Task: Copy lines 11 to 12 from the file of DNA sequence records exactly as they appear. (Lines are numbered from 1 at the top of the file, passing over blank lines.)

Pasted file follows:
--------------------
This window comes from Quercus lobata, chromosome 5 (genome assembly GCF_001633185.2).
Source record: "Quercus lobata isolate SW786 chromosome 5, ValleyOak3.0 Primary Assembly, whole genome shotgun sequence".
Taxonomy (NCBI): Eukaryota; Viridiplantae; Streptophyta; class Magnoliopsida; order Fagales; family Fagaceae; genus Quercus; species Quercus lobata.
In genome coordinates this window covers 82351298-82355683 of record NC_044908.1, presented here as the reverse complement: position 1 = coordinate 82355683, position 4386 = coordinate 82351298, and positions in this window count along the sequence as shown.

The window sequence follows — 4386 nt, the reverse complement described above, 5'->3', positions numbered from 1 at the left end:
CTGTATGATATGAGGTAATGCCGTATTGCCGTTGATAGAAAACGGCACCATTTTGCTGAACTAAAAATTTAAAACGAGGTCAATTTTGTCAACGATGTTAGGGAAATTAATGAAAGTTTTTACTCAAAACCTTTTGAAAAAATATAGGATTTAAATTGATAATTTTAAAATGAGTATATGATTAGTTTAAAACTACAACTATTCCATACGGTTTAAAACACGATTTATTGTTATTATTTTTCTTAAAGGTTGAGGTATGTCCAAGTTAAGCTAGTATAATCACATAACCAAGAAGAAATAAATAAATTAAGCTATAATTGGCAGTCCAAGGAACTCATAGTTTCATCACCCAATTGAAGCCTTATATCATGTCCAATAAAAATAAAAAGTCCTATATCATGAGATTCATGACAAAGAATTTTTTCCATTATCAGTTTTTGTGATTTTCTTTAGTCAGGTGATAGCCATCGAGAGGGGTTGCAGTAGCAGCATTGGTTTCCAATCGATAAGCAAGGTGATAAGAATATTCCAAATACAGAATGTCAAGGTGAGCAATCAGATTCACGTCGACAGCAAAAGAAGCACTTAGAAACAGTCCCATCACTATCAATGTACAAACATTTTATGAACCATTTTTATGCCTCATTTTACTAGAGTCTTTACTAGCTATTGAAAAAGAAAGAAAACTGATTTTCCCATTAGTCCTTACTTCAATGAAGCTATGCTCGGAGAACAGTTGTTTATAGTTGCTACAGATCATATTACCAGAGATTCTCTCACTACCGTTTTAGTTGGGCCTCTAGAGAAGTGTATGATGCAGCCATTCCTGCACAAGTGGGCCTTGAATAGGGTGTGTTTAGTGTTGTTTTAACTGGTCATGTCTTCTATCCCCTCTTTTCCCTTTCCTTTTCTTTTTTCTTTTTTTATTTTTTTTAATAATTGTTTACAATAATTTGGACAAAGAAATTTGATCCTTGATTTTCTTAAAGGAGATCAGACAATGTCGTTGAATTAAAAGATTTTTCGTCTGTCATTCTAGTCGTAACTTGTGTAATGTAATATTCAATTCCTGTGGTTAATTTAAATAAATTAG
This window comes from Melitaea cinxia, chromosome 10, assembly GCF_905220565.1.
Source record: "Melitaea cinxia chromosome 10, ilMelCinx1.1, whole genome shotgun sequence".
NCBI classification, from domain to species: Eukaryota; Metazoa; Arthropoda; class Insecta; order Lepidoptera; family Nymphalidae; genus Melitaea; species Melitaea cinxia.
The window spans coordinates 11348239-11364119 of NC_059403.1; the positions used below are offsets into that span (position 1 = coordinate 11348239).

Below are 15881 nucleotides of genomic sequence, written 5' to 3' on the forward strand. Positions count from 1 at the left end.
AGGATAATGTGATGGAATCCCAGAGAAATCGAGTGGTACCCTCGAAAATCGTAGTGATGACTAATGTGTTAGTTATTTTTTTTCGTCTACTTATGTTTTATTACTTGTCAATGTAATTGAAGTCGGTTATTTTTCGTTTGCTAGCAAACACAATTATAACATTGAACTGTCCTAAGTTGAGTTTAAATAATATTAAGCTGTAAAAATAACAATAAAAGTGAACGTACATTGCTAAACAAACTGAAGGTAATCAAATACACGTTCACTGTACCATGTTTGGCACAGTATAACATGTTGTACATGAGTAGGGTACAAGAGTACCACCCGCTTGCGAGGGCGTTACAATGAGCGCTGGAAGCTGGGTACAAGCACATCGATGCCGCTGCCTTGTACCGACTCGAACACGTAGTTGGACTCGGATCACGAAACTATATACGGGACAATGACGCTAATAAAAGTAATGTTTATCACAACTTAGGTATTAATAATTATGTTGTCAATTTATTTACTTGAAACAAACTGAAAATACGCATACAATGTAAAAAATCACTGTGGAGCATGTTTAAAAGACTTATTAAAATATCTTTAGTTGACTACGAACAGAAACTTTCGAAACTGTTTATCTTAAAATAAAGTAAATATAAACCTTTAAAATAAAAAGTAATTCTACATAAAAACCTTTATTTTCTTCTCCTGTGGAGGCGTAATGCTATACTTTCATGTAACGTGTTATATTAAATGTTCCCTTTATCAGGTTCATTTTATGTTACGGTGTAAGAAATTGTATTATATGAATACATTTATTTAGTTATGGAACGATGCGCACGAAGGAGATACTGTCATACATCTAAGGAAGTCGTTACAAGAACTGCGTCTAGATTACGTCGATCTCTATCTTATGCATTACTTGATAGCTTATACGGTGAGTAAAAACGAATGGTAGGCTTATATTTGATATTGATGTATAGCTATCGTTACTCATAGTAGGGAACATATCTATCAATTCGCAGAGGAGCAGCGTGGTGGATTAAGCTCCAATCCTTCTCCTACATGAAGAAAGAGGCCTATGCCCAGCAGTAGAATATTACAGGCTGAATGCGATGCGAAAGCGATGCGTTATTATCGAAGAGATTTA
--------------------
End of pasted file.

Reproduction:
Below are 15881 nucleotides of genomic sequence, written 5' to 3' on the forward strand. Positions count from 1 at the left end.
AGGATAATGTGATGGAATCCCAGAGAAATCGAGTGGTACCCTCGAAAATCGTAGTGATGACTAATGTGTTAGTTATTTTTTTTCGTCTACTTATGTTTTATTACTTGTCAATGTAATTGAAGTCGGTTATTTTTCGTTTGCTAGCAAACACAATTATAACATTGAACTGTCCTAAGTTGAGTTTAAATAATATTAAGCTGTAAAAATAACAATAAAAGTGAACGTACATTGCTAAACAAACTGAAGGTAATCAAATACACGTTCACTGTACCATGTTTGGCACAGTATAACATGTTGTACATGAGTAGGGTACAAGAGTACCACCCGCTTGCGAGGGCGTTACAATGAGCGCTGGAAGCTGGGTACAAGCACATCGATGCCGCTGCCTTGTACCGACTCGAACACGTAGTTGGACTCGGATCACGAAACTATATACGGGACAATGACGCTAATAAAAGTAATGTTTATCACAACTTAGGTATTAATAATTATGTTGTCAATTTATTTACTTGAAACAAACTGAAAATACGCATACAATGTAAAAAATCACTGTGGAGCATGTTTAAAAGACTTATTAAAATATCTTTAGTTGACTACGAACAGAAACTTTCGAAACTGTTTATCTTAAAATAAAGTAAATATAAACCTTTAAAATAAAAAGTAATTCTACATAAAAACCTTTATTTTCTTCTCCTGTGGAGGCGTAATGCTATACTTTCATGTAACGTGTTATATTAAATGTTCCCTTTATCAGGTTCATTTTATGTTACGGTGTAAGAAATTGTATTATATGAATACATTTATTTAGTTATGGAACGATGCGCACGAAGGAGATACTGTCATACATCTAAGGAAGTCGTTACAAGAACTGCGTCTAGATTACGTCGATCTCTATCTTATGCATTACTTGATAGCTTATACGGTGAGTAAAAACGAATGGTAGGCTTATATTTGATATTGATGTATAGCTATCGTTACTCATAGTAGGGAACATATCTATCAATTCGCAGAGGAGCAGCGTGGTGGATTAAGCTCCAATCCTTCTCCTACATGAAGAAAGAGGCCTATGCCCAGCAGTAGAATATTACAGGCTGAATGCGATGCGAAAGCGATGCGTTATTATCGAAGAGATTTA